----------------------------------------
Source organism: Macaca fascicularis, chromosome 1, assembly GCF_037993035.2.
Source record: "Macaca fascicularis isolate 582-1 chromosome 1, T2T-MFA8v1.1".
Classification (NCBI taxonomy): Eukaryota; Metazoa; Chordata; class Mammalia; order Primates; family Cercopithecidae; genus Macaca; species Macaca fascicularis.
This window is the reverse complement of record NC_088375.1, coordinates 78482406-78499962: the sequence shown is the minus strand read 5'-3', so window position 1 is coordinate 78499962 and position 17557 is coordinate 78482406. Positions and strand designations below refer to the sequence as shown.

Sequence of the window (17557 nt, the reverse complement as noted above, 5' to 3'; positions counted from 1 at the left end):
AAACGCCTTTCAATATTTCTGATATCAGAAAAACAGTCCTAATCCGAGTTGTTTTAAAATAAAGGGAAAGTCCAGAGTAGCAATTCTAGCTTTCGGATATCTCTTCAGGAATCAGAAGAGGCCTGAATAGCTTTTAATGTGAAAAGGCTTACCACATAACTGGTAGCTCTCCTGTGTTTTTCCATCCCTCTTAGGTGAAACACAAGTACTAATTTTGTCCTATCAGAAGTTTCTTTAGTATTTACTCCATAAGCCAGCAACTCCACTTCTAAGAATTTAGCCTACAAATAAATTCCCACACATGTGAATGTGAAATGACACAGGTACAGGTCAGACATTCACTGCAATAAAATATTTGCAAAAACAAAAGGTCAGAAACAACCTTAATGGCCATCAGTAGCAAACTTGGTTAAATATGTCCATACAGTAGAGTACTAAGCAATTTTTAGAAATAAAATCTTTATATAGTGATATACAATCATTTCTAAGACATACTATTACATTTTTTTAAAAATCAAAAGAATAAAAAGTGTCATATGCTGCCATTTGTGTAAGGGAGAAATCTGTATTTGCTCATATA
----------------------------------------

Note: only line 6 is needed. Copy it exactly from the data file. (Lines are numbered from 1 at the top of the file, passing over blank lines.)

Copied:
AAACGCCTTTCAATATTTCTGATATCAGAAAAACAGTCCTAATCCGAGTTGTTTTAAAATAAAGGGAAAGTCCAGAGTAGCAATTCTAGCTTTCGGATATCTCTTCAGGAATCAGAAGAGGCCTGAATAGCTTTTAATGTGAAAAGGCTTACCACATAACTGGTAGCTCTCCTGTGTTTTTCCATCCCTCTTAGGTGAAACACAAGTACTAATTTTGTCCTATCAGAAGTTTCTTTAGTATTTACTCCATAAGCCAGCAACTCCACTTCTAAGAATTTAGCCTACAAATAAATTCCCACACATGTGAATGTGAAATGACACAGGTACAGGTCAGACATTCACTGCAATAAAATATTTGCAAAAACAAAAGGTCAGAAACAACCTTAATGGCCATCAGTAGCAAACTTGGTTAAATATGTCCATACAGTAGAGTACTAAGCAATTTTTAGAAATAAAATCTTTATATAGTGATATACAATCATTTCTAAGACATACTATTACATTTTTTTAAAAATCAAAAGAATAAAAAGTGTCATATGCTGCCATTTGTGTAAGGGAGAAATCTGTATTTGCTCATATA